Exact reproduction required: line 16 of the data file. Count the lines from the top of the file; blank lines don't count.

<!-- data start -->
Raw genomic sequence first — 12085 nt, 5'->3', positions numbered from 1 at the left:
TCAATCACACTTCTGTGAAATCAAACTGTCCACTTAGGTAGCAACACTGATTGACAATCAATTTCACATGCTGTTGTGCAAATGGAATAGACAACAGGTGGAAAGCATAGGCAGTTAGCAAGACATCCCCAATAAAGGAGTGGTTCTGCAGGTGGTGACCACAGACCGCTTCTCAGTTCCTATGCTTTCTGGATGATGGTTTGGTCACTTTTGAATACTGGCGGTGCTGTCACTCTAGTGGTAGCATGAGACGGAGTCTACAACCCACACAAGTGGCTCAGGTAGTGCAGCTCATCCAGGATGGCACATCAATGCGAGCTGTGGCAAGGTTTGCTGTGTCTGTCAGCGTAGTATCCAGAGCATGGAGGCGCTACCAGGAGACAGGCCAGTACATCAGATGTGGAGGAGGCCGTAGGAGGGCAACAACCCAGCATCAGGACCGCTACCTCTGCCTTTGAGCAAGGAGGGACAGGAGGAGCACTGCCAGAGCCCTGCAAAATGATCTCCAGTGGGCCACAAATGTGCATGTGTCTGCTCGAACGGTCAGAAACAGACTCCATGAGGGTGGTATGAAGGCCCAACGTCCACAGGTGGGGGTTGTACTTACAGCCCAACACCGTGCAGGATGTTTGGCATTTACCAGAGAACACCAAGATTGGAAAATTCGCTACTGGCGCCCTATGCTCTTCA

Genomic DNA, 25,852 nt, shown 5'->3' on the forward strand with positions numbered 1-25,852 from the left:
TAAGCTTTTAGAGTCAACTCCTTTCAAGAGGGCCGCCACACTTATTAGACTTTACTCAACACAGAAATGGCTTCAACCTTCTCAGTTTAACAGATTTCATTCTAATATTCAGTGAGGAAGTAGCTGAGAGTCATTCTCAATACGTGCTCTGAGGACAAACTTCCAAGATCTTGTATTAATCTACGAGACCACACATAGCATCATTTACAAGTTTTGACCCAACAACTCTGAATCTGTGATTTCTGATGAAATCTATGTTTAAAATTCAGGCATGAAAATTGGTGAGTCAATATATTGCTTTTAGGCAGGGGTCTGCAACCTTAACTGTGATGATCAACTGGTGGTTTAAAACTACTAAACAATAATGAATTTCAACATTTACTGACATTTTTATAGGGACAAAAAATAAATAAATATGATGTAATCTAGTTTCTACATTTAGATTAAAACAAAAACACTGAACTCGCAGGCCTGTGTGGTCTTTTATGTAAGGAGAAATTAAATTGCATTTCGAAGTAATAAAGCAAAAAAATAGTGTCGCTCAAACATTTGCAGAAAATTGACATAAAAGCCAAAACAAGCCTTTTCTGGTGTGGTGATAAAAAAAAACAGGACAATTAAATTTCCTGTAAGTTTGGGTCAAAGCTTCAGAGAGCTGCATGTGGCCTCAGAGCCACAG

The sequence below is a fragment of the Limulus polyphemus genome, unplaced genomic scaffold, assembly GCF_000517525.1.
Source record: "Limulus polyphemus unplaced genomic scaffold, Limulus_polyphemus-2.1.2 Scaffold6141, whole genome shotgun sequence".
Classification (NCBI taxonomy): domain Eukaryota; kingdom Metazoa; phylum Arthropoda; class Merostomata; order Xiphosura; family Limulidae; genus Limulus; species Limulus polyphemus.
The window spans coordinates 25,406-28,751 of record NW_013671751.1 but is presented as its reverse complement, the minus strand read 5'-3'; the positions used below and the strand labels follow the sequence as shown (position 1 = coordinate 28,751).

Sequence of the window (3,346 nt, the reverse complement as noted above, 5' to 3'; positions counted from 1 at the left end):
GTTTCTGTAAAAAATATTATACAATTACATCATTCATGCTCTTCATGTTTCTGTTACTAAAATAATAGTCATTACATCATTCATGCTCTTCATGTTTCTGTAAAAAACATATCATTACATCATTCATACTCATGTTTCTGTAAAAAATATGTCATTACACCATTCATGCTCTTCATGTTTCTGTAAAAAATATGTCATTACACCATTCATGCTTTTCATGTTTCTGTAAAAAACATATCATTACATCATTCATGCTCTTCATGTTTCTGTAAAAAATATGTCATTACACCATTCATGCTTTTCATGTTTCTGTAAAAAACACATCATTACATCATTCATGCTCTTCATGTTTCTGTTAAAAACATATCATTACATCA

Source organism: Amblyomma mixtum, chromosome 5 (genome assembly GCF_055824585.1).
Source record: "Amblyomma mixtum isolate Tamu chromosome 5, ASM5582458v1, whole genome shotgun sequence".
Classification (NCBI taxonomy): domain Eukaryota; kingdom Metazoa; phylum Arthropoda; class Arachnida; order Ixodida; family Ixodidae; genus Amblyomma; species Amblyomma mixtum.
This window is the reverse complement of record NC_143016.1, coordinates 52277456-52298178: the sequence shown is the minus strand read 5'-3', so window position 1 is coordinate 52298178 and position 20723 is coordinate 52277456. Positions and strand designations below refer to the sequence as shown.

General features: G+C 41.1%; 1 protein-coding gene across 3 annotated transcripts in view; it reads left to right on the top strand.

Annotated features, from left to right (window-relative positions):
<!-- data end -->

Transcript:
Annotated features, from left to right (window-relative positions):